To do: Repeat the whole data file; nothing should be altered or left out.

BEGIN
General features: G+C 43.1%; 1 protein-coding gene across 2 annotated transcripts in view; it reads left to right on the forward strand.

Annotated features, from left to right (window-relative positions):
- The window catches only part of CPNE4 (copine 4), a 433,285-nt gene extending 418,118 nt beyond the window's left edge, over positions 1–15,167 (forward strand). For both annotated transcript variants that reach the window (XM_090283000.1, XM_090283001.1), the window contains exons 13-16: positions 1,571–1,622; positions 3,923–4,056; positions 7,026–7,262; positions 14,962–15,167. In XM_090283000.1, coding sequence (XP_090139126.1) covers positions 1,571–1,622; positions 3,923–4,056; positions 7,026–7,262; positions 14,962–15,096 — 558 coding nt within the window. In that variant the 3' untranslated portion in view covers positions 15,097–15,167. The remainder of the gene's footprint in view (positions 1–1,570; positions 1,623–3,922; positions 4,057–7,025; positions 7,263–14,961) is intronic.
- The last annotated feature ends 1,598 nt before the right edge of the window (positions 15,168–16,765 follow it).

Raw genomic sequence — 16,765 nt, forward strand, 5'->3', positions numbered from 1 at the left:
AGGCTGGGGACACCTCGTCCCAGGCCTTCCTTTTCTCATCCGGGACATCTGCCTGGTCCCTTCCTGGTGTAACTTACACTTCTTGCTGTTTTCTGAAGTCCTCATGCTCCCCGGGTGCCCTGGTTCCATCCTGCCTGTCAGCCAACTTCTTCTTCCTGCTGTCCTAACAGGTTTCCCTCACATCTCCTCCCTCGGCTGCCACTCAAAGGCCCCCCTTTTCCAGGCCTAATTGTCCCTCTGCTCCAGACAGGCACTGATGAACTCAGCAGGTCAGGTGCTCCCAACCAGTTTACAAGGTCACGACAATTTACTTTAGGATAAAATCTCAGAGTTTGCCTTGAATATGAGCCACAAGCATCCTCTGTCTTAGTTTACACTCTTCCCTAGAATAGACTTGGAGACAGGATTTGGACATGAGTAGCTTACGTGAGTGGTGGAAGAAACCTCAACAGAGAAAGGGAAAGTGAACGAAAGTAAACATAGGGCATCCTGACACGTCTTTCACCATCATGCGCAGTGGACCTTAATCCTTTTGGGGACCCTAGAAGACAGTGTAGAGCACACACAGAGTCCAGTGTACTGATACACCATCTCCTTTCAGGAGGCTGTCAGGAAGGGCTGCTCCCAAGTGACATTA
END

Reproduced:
General features: G+C 43.1%; 1 protein-coding gene across 2 annotated transcripts in view; it reads left to right on the forward strand.

Annotated features, from left to right (window-relative positions):
- The window catches only part of CPNE4 (copine 4), a 433,285-nt gene extending 418,118 nt beyond the window's left edge, over positions 1–15,167 (forward strand). For both annotated transcript variants that reach the window (XM_090283000.1, XM_090283001.1), the window contains exons 13-16: positions 1,571–1,622; positions 3,923–4,056; positions 7,026–7,262; positions 14,962–15,167. In XM_090283000.1, coding sequence (XP_090139126.1) covers positions 1,571–1,622; positions 3,923–4,056; positions 7,026–7,262; positions 14,962–15,096 — 558 coding nt within the window. In that variant the 3' untranslated portion in view covers positions 15,097–15,167. The remainder of the gene's footprint in view (positions 1–1,570; positions 1,623–3,922; positions 4,057–7,025; positions 7,263–14,961) is intronic.
- The last annotated feature ends 1,598 nt before the right edge of the window (positions 15,168–16,765 follow it).

Raw genomic sequence — 16,765 nt, forward strand, 5'->3', positions numbered from 1 at the left:
AGGCTGGGGACACCTCGTCCCAGGCCTTCCTTTTCTCATCCGGGACATCTGCCTGGTCCCTTCCTGGTGTAACTTACACTTCTTGCTGTTTTCTGAAGTCCTCATGCTCCCCGGGTGCCCTGGTTCCATCCTGCCTGTCAGCCAACTTCTTCTTCCTGCTGTCCTAACAGGTTTCCCTCACATCTCCTCCCTCGGCTGCCACTCAAAGGCCCCCCTTTTCCAGGCCTAATTGTCCCTCTGCTCCAGACAGGCACTGATGAACTCAGCAGGTCAGGTGCTCCCAACCAGTTTACAAGGTCACGACAATTTACTTTAGGATAAAATCTCAGAGTTTGCCTTGAATATGAGCCACAAGCATCCTCTGTCTTAGTTTACACTCTTCCCTAGAATAGACTTGGAGACAGGATTTGGACATGAGTAGCTTACGTGAGTGGTGGAAGAAACCTCAACAGAGAAAGGGAAAGTGAACGAAAGTAAACATAGGGCATCCTGACACGTCTTTCACCATCATGCGCAGTGGACCTTAATCCTTTTGGGGACCCTAGAAGACAGTGTAGAGCACACACAGAGTCCAGTGTACTGATACACCATCTCCTTTCAGGAGGCTGTCAGGAAGGGCTGCTCCCAAGTGACATTA